NSW Learner Drivers Demerit Point System

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NOT EVERYBODY UNDERSTANDS THE DEMERIT POINTS SYSTEM FOR LEARNER DRIVERS AND WE’RE HERE TO CLEAR IT UP.

In NSW, there are special conditions placed on learner drivers to ensure their safety. Some of these restrictions include the maximum speed limit of 90km/h and to be supervised at all times by the holder of a full Australian driver licence.
As well as this, learner drivers in NSW also experience the demerit points scheme.
This might seem counterintuitive at first because safe driving habits aren’t well-defined for learner drivers especially when they’ve just started. But if there weren’t these rules in place then learner drivers can commit all the driving offences they want without any negative reinforcement.

How Demerit Points Work In NSW

It’s commonly believed that you start with demerit points and you lose points for poor driving behaviour. But it’s actually the other way around where you start with zero demerit points and you gain points for driving offences.
In fact, this isn’t just the case in NSW but it’s the case everywhere in Australia.
If you go over a certain amount of demerit points, you could lose your licence or permit.
In NSW, if a learner driver accumulates over 4 demerit points in a three-year period, the licence will be suspended for three months.

Learners Are Severely Punished For Speeding

Speeding is a controversial offence because it can happen by accident. Regardless, speeding is extremely dangerous and it’s easy to be careless with how fast you’re going — which is why there’s heavy negative reinforcement for learner drivers who are going past the speed limit.
Any speeding offence will incur a minimum of 4 demerit points — harsh but necessary.
As a consequence, any learner driver that commits a speeding offence will immediately lose their licence for at least three months — this is implemented so learner drivers learn how to drive at safe and legal speeds.
Furthermore, if a learner exceeds the speed limit by more than 30km/h, an additional three-month suspension is added on and an additional six-months for speeding more than 45km/h.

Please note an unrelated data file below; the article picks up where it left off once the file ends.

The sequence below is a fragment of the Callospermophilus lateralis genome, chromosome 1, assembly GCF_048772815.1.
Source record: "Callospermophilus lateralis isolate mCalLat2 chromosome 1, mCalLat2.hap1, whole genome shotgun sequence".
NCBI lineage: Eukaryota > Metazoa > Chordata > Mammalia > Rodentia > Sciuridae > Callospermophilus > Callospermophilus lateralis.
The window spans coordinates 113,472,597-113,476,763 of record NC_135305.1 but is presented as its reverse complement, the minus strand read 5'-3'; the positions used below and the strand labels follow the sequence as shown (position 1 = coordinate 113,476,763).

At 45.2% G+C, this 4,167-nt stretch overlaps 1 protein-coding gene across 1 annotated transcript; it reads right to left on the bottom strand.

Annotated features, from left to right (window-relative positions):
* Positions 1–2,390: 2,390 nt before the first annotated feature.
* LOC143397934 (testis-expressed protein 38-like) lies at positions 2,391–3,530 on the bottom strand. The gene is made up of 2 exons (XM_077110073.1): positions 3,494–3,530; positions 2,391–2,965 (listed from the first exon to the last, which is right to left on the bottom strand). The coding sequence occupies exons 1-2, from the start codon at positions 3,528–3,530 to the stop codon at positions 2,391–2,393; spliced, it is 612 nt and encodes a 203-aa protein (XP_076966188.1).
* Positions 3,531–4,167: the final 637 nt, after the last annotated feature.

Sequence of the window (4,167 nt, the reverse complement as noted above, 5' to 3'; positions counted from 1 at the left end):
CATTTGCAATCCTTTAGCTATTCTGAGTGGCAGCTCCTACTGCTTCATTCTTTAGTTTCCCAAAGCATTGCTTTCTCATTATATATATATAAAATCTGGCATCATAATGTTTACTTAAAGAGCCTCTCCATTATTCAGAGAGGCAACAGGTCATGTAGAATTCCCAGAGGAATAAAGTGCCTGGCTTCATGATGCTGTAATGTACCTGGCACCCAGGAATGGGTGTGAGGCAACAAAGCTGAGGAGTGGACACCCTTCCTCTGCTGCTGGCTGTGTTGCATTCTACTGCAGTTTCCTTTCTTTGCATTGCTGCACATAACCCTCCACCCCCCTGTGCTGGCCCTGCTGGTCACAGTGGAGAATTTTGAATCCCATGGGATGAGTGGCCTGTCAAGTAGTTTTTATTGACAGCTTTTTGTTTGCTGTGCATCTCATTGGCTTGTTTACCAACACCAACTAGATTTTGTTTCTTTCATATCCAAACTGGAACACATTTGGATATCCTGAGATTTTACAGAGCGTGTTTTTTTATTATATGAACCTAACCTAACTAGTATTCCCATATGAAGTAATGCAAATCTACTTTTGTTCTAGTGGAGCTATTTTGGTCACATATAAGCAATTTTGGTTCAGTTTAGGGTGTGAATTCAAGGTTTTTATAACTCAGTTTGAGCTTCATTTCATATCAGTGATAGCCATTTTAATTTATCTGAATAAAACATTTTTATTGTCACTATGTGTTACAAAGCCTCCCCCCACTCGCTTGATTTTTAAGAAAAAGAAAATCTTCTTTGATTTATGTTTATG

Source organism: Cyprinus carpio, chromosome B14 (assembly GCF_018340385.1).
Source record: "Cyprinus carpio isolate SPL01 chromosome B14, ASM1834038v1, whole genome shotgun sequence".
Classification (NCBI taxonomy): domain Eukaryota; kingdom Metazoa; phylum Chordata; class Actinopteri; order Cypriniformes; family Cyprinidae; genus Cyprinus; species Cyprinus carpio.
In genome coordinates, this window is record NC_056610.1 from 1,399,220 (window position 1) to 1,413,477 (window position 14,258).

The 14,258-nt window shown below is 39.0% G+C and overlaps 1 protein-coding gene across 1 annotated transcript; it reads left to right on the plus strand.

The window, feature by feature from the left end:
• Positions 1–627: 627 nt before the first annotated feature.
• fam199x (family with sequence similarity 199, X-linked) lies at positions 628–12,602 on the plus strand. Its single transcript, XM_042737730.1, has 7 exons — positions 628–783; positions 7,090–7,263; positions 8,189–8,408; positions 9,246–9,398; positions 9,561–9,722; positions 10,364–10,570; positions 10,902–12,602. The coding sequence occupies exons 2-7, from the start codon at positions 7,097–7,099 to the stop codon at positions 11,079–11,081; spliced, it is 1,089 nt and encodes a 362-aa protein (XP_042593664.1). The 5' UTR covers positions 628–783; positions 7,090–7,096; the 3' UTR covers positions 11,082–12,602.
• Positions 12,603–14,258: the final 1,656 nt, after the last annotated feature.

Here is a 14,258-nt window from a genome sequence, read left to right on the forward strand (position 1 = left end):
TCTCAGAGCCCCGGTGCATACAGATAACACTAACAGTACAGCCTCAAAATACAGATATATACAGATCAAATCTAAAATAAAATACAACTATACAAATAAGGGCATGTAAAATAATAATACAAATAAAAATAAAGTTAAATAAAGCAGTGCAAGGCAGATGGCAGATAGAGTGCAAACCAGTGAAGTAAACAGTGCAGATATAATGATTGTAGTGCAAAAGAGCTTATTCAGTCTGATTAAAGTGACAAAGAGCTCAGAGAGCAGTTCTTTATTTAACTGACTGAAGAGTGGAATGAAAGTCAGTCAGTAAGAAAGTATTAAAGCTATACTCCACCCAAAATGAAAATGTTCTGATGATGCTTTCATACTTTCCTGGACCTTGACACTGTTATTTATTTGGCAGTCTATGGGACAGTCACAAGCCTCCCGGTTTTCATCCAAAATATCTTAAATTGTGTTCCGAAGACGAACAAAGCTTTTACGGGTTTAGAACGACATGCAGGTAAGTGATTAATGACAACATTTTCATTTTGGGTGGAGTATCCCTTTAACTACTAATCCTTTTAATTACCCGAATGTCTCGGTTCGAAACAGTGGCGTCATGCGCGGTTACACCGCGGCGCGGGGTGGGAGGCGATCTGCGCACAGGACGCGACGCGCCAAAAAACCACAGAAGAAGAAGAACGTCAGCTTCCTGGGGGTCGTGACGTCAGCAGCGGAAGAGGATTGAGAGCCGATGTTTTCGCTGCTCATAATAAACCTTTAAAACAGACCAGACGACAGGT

Suspension and confiscation of learner licences at roadsides for speeding over 30km/h can occur instantly if combined with driving without a supervisor.

Getting Too Many Demerit Points

If you accumulate too many demerit points, you will receive a suspension or refusal notice. This means that your learner licence has now been suspended. While your licence is suspended, it is illegal for you to drive. You’re not able to drive any motor vehicle.
However, you do have the right to appeal the suspension.
To lodge an appeal, you must apply no later than 28 days after you receive your notice. The law provides that a notice is deemed to be received four days after the date the notice is posted.
That means from the time the notice is posted you have 32 days to lodge an appeal.
If an appeal is accepted by a court past this time, Roads and Maritime cannot record the appeal and you remain suspended.

Further Understanding Demerit Points

While these rules may seem relentless and harsh, we recommend taking them as motivation to become a safe driver. After all, it’s safer to know that dangerous drivers are off the road so that everyone can be safe.
If you have any questions about how demerit points work, feel free to contact LTrent for further questions.
 
Check out our other tips
Why Do I Need 120 Hours To Take A Driving Test?
What Do I Do If I Lose My Logbook?
Should I Record My Logbook Hours With My Parents Or An Instructor?

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